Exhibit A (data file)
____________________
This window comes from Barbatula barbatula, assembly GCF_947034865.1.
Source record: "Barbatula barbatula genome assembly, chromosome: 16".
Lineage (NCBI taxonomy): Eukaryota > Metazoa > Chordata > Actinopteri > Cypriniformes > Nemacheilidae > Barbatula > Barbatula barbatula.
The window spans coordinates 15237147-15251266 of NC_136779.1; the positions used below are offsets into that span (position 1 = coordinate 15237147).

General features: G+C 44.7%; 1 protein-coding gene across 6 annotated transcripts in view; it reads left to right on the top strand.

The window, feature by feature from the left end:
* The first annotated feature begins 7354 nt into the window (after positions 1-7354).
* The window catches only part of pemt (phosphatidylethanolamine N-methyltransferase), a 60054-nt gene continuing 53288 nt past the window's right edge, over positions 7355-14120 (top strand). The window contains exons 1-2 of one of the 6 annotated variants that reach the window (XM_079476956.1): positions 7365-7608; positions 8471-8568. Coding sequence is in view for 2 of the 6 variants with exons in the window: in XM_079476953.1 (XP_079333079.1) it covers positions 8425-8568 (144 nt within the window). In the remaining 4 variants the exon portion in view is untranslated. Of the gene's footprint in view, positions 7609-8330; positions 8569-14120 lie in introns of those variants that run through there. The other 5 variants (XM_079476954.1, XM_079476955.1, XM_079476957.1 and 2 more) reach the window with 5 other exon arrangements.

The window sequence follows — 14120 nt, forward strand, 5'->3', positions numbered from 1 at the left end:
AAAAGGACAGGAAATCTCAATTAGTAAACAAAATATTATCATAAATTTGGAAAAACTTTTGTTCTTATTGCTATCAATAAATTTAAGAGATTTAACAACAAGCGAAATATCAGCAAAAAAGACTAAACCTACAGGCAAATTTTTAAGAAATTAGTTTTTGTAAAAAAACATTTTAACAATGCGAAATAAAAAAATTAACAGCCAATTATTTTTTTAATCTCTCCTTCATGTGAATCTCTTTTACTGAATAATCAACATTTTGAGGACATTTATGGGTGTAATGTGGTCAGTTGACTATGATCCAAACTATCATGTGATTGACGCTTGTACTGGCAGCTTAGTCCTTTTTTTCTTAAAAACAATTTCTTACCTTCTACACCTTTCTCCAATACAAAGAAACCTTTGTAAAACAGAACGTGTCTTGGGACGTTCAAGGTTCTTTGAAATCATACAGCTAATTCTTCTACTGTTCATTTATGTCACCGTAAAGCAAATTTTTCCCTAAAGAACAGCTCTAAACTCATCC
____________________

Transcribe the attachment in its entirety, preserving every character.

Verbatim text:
This window comes from Barbatula barbatula, assembly GCF_947034865.1.
Source record: "Barbatula barbatula genome assembly, chromosome: 16".
Lineage (NCBI taxonomy): Eukaryota > Metazoa > Chordata > Actinopteri > Cypriniformes > Nemacheilidae > Barbatula > Barbatula barbatula.
The window spans coordinates 15237147-15251266 of NC_136779.1; the positions used below are offsets into that span (position 1 = coordinate 15237147).

General features: G+C 44.7%; 1 protein-coding gene across 6 annotated transcripts in view; it reads left to right on the top strand.

The window, feature by feature from the left end:
* The first annotated feature begins 7354 nt into the window (after positions 1-7354).
* The window catches only part of pemt (phosphatidylethanolamine N-methyltransferase), a 60054-nt gene continuing 53288 nt past the window's right edge, over positions 7355-14120 (top strand). The window contains exons 1-2 of one of the 6 annotated variants that reach the window (XM_079476956.1): positions 7365-7608; positions 8471-8568. Coding sequence is in view for 2 of the 6 variants with exons in the window: in XM_079476953.1 (XP_079333079.1) it covers positions 8425-8568 (144 nt within the window). In the remaining 4 variants the exon portion in view is untranslated. Of the gene's footprint in view, positions 7609-8330; positions 8569-14120 lie in introns of those variants that run through there. The other 5 variants (XM_079476954.1, XM_079476955.1, XM_079476957.1 and 2 more) reach the window with 5 other exon arrangements.

The window sequence follows — 14120 nt, forward strand, 5'->3', positions numbered from 1 at the left end:
AAAAGGACAGGAAATCTCAATTAGTAAACAAAATATTATCATAAATTTGGAAAAACTTTTGTTCTTATTGCTATCAATAAATTTAAGAGATTTAACAACAAGCGAAATATCAGCAAAAAAGACTAAACCTACAGGCAAATTTTTAAGAAATTAGTTTTTGTAAAAAAACATTTTAACAATGCGAAATAAAAAAATTAACAGCCAATTATTTTTTTAATCTCTCCTTCATGTGAATCTCTTTTACTGAATAATCAACATTTTGAGGACATTTATGGGTGTAATGTGGTCAGTTGACTATGATCCAAACTATCATGTGATTGACGCTTGTACTGGCAGCTTAGTCCTTTTTTTCTTAAAAACAATTTCTTACCTTCTACACCTTTCTCCAATACAAAGAAACCTTTGTAAAACAGAACGTGTCTTGGGACGTTCAAGGTTCTTTGAAATCATACAGCTAATTCTTCTACTGTTCATTTATGTCACCGTAAAGCAAATTTTTCCCTAAAGAACAGCTCTAAACTCATCC